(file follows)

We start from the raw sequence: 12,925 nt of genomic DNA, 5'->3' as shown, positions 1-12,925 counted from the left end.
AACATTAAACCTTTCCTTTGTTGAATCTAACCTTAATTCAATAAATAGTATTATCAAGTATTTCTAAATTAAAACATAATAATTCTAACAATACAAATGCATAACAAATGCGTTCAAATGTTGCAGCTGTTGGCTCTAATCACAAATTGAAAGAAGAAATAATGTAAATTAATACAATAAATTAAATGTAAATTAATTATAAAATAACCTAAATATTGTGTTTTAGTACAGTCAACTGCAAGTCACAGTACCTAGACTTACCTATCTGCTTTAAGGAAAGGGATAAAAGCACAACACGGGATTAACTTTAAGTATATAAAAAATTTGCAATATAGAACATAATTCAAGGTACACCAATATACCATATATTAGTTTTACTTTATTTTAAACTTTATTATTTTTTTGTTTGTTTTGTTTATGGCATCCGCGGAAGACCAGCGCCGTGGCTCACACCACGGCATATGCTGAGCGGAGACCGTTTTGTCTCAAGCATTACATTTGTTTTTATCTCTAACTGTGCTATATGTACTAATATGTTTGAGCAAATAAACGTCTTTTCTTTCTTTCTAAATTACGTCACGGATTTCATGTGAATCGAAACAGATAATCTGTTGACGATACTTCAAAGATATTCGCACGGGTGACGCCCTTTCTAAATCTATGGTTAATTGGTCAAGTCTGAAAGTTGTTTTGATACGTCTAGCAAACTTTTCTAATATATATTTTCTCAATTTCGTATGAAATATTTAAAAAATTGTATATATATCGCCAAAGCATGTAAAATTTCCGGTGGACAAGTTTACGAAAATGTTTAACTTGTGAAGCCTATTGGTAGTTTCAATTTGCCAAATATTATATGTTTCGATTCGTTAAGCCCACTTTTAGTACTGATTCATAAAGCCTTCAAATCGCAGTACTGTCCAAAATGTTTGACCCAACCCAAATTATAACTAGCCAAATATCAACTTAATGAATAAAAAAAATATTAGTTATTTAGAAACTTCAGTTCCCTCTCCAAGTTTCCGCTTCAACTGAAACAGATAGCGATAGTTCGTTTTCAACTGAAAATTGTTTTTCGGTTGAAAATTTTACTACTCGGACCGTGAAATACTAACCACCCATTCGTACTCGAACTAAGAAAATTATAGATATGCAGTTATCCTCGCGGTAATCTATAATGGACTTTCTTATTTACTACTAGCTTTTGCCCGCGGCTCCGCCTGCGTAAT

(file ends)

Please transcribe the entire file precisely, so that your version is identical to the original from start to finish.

We start from the raw sequence: 12,925 nt of genomic DNA, 5'->3' as shown, positions 1-12,925 counted from the left end.
AACATTAAACCTTTCCTTTGTTGAATCTAACCTTAATTCAATAAATAGTATTATCAAGTATTTCTAAATTAAAACATAATAATTCTAACAATACAAATGCATAACAAATGCGTTCAAATGTTGCAGCTGTTGGCTCTAATCACAAATTGAAAGAAGAAATAATGTAAATTAATACAATAAATTAAATGTAAATTAATTATAAAATAACCTAAATATTGTGTTTTAGTACAGTCAACTGCAAGTCACAGTACCTAGACTTACCTATCTGCTTTAAGGAAAGGGATAAAAGCACAACACGGGATTAACTTTAAGTATATAAAAAATTTGCAATATAGAACATAATTCAAGGTACACCAATATACCATATATTAGTTTTACTTTATTTTAAACTTTATTATTTTTTTGTTTGTTTTGTTTATGGCATCCGCGGAAGACCAGCGCCGTGGCTCACACCACGGCATATGCTGAGCGGAGACCGTTTTGTCTCAAGCATTACATTTGTTTTTATCTCTAACTGTGCTATATGTACTAATATGTTTGAGCAAATAAACGTCTTTTCTTTCTTTCTAAATTACGTCACGGATTTCATGTGAATCGAAACAGATAATCTGTTGACGATACTTCAAAGATATTCGCACGGGTGACGCCCTTTCTAAATCTATGGTTAATTGGTCAAGTCTGAAAGTTGTTTTGATACGTCTAGCAAACTTTTCTAATATATATTTTCTCAATTTCGTATGAAATATTTAAAAAATTGTATATATATCGCCAAAGCATGTAAAATTTCCGGTGGACAAGTTTACGAAAATGTTTAACTTGTGAAGCCTATTGGTAGTTTCAATTTGCCAAATATTATATGTTTCGATTCGTTAAGCCCACTTTTAGTACTGATTCATAAAGCCTTCAAATCGCAGTACTGTCCAAAATGTTTGACCCAACCCAAATTATAACTAGCCAAATATCAACTTAATGAATAAAAAAAATATTAGTTATTTAGAAACTTCAGTTCCCTCTCCAAGTTTCCGCTTCAACTGAAACAGATAGCGATAGTTCGTTTTCAACTGAAAATTGTTTTTCGGTTGAAAATTTTACTACTCGGACCGTGAAATACTAACCACCCATTCGTACTCGAACTAAGAAAATTATAGATATGCAGTTATCCTCGCGGTAATCTATAATGGACTTTCTTATTTACTACTAGCTTTTGCCCGCGGCTCCGCCTGCGTAAT